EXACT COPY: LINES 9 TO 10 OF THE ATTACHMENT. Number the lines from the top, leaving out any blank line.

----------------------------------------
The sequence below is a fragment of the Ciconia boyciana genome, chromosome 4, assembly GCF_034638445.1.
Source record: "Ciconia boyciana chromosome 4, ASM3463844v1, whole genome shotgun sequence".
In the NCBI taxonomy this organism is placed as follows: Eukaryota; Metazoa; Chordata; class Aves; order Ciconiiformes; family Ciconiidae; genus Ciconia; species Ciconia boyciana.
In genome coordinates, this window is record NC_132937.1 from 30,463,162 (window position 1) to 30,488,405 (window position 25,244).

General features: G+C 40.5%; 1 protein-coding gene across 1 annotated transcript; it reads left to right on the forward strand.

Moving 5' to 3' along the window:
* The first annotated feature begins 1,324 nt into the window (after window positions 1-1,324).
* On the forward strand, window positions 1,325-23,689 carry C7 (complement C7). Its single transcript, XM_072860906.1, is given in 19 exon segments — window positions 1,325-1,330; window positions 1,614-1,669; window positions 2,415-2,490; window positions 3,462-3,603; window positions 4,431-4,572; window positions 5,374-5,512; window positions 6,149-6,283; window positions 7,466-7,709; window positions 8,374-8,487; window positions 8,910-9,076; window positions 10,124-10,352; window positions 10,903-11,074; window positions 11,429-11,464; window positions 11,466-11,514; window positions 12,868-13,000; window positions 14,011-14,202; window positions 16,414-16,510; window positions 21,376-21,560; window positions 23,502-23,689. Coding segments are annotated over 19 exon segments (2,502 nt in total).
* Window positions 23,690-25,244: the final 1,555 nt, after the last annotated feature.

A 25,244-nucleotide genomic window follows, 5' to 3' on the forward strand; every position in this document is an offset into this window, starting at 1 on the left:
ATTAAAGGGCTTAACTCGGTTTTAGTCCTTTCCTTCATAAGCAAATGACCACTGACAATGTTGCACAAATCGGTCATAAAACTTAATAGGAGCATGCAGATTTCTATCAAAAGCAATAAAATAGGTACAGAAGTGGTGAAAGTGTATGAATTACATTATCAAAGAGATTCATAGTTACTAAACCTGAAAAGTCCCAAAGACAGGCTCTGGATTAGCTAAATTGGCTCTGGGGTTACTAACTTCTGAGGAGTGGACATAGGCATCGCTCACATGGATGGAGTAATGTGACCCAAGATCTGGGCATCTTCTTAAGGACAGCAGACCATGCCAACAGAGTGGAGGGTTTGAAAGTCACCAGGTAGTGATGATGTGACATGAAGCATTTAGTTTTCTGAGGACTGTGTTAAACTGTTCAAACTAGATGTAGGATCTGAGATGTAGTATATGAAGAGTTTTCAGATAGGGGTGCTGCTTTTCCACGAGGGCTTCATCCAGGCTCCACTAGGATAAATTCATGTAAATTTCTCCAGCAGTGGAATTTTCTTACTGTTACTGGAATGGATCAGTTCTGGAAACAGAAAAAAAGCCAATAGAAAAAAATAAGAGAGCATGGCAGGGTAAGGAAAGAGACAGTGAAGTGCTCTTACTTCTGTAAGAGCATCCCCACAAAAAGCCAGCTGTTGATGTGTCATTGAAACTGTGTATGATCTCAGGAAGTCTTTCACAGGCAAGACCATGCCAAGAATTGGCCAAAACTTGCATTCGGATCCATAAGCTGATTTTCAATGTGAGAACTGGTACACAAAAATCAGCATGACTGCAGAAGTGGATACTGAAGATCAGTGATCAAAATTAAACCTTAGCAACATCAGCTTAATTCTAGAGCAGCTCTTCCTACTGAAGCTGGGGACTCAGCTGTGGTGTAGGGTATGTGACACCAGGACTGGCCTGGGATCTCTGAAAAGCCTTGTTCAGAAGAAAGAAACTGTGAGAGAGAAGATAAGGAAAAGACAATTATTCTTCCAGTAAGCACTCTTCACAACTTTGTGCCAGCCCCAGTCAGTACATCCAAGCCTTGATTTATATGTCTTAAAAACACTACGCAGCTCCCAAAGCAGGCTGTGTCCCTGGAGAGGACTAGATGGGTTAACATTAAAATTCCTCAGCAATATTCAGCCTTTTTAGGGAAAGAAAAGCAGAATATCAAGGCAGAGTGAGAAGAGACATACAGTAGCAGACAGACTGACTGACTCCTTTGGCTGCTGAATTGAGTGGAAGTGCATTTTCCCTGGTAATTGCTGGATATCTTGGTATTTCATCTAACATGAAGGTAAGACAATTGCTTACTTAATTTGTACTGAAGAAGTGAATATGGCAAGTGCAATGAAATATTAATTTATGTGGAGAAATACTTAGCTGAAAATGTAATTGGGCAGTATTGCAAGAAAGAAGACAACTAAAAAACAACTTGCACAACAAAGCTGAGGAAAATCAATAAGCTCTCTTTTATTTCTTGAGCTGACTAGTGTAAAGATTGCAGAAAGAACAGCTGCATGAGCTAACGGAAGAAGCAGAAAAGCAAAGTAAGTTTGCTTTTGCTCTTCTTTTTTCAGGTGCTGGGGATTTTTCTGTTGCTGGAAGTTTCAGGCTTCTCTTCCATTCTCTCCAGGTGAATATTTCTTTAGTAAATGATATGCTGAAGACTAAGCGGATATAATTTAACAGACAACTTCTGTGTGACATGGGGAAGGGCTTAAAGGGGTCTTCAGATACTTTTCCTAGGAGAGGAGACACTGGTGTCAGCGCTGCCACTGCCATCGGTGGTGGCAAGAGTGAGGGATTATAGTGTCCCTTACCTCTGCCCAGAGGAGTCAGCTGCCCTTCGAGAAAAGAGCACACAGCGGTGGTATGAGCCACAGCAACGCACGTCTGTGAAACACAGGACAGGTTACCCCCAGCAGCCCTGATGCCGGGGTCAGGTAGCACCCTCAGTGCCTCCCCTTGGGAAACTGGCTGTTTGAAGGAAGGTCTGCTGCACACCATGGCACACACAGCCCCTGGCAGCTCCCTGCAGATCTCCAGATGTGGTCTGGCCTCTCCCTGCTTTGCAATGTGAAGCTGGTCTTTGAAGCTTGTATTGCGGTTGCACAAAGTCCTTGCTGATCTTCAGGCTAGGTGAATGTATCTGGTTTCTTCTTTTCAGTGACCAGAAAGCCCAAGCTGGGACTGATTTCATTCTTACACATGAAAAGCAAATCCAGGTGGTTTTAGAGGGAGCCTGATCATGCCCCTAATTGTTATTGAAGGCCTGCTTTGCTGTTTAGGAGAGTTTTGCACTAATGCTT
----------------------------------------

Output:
* Window positions 23,690-25,244: the final 1,555 nt, after the last annotated feature.

A 25,244-nucleotide genomic window follows, 5' to 3' on the forward strand; every position in this document is an offset into this window, starting at 1 on the left: